Pourfazel also says there’s a lack of supporting staff within the judiciary, and this slows the process down too. "A large number of cases must be reviewed and handled in different branches, and the rise in the number of cases will prolong the trial process. However, since the cases are filed electronically in the judiciary and the notification office sends both parties (the plaintiff and the defendant) summons to their homes, sending a message on the Sana portal – designed especially for this purpose — means the time of the cases has been slightly reduced. In addition, occasional illegal action and behavior by the notifier have been eliminated."

But the Sana system has serious drawbacks. A man named Mohammad Reza who was accused of beating a shopkeeper during a fight says he received a summons that a sentence was being handed down without receiving notice to attend the court in the first place.

"I went to the court and said that I had not received the summons and I did not know the time and place of the trial; the law states that in dispute cases, the dates will be communicated in writing to both parties in the case. They said, 'your file was one of the special cases and the notifications were sent to the user account in the Sana system.’ But I do not have a user account. They said, ‘we also sent text messages, but due to the internet being constantly disconnected and reconnected, it is possible that you did not receive the message.’"


Different Waiting Times for Different Types of Cases

Outside ordinary criminal or civil cases, some defendants held for political offenses say the speed of their trial has been rapid, an odd situation for complex or ambiguous cases that require thorough investigation. But instead, some of these cases went from the initial court verdict to the final verdict in a short period of time. In some cases, the sentence was communicated to the office issuing the verdict extremely quickly, without showing credible traces of an extensive legal process. 

Speaking to IranWire, Mehri Jafari, an Iranian London-based lawyer, confirmed this. “In certain cases, decisions are made in a matter of days and a person is sentenced to death or to long prison terms. In practice these cases are decided from above," she said.

But she said it made sense to divide ordinary cases into two categories: "Criminal cases usually do not take long to complete — that is, through the legal channel of the police station, a series of documents are handed over and investigations are carried out. In Iran, the accused usually does not have any government support, unlike in Britain or other progressive countries, where the police usually ensure the defendants have access to legal counsel."

In Iran, the defendant has to prove that he or she has not been treated according to the law. 

“In civil cases, I have to say it takes a long time, and this can be due to various reasons such as lack of funding, bureaucracy and paperwork, and unnecessary, cumbersome, out-dated systems."

Mina Eskandar's father died four years and eight months ago after he received treatment for cancer from someone the family believes was posing as an oncologist. Her father, whose cancer was not at an advanced stage, died after the phony doctor injected him with a high dose of chemotherapy medication. Eskandar told IranWire that the family has been deprived, that her father had just turned 50 and that if he had received proper treatment, there was no reason he would not have lived for many more years. The family has been pursuing its rights for nearly five years now. The accused has been released on bail, and Eskandar's family, no matter how hard they try, say that don’t believe they will ever get justice.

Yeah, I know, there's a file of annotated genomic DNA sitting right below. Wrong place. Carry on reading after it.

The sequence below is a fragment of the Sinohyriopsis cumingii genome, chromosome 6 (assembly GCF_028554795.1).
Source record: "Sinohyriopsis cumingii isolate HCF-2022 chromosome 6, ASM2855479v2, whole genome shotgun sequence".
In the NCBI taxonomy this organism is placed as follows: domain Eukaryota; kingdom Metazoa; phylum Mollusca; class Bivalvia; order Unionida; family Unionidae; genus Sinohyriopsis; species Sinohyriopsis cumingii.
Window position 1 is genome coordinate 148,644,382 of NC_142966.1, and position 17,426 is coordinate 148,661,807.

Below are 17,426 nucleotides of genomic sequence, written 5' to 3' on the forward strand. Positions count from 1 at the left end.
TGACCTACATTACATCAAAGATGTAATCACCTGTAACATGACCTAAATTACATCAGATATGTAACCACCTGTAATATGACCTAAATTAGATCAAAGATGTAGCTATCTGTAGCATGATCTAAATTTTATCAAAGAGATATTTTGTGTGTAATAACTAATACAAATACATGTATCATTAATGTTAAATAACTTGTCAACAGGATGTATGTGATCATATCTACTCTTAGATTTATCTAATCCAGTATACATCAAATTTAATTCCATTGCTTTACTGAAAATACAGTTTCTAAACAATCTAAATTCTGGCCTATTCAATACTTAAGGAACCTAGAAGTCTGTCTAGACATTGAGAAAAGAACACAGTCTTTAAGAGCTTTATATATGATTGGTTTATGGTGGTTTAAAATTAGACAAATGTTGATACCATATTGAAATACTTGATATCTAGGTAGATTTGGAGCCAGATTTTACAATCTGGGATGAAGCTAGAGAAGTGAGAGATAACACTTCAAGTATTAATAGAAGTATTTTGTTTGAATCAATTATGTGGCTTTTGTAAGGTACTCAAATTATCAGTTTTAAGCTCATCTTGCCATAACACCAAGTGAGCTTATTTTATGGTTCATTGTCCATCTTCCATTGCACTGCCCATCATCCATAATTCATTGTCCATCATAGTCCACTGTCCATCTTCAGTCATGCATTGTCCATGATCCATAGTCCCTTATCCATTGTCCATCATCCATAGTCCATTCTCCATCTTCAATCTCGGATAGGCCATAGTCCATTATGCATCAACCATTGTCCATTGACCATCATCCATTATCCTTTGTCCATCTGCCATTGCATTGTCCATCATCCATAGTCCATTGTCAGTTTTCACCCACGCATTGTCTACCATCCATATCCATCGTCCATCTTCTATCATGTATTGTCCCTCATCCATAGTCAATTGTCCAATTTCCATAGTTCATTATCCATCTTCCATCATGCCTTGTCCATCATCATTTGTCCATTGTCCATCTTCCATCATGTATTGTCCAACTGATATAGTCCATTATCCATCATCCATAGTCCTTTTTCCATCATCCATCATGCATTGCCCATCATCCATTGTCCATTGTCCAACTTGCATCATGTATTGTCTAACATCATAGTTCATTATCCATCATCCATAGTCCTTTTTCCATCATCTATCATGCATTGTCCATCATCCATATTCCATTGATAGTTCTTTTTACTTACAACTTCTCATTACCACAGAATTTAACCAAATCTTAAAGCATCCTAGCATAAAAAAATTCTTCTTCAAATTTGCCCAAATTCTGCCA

Mahnaz Prakand, a lawyer now based in Norway, told IranWire delays in the judiciary was a clear result of corruption within that branch of government, and the flaws in its structure.

“From the very early stages of the formation [of the judiciary], there were cases that were quickly registered or where proceedings were scheduled immediately, or referrals to experts happened quickly and easily, all because of people paying illegal bribes. On the contrary, a similar case, if necessary, will be stopped and the investigation process will be slow. This is also due to a corrupt structure in which the prevalence of bribery, the power relationships, the interference of influential officials, and the judge’s bias can help prolong the trial."

Current judicial chief Ebrahim Raeesi has offered various solutions to eliminate the delays in trials. Criticizing the two-stage criminal procedure, he said in 2019 it should be changed. During a speech in 2019, he said there was no point in an appeals court, as it slowed cases down. 

Analysis of Iran's courts suggests that Raeesi's recommendation was closer to what actually happens anyway: so often, appeals courts almost always simply confirm the initial verdict and do not carry out a stringent appeals process. In fact, such courts might be better described as "approval" or "confirmation" courts. 

In addition, he set a deadline for litigation, determining that it should take place within a certain time period. He pledged to ensure the courts used smart technology, replacing old, creaky systems that were no longer fit for purpose. And yet, so far nothing has changed. Cases move along at the same slow speed — unless, that is, someone involved in bringing the case with influence and power can suddenly kickstart it to his advantage. For everyone else, it’s a slow, prolonged process that lacks credibility. Raeesi and others before him know the judiciary needs a complete overhaul to operate in a free and just way, but this would mean wider scale transformation across all of Iran’s institutions, a transformation no one in the higher rungs of the Islamic Republic is prepared to set in motion. 


Read the first article in the series: 

Is Iran’s Judiciary an Impartial and Independent Institution?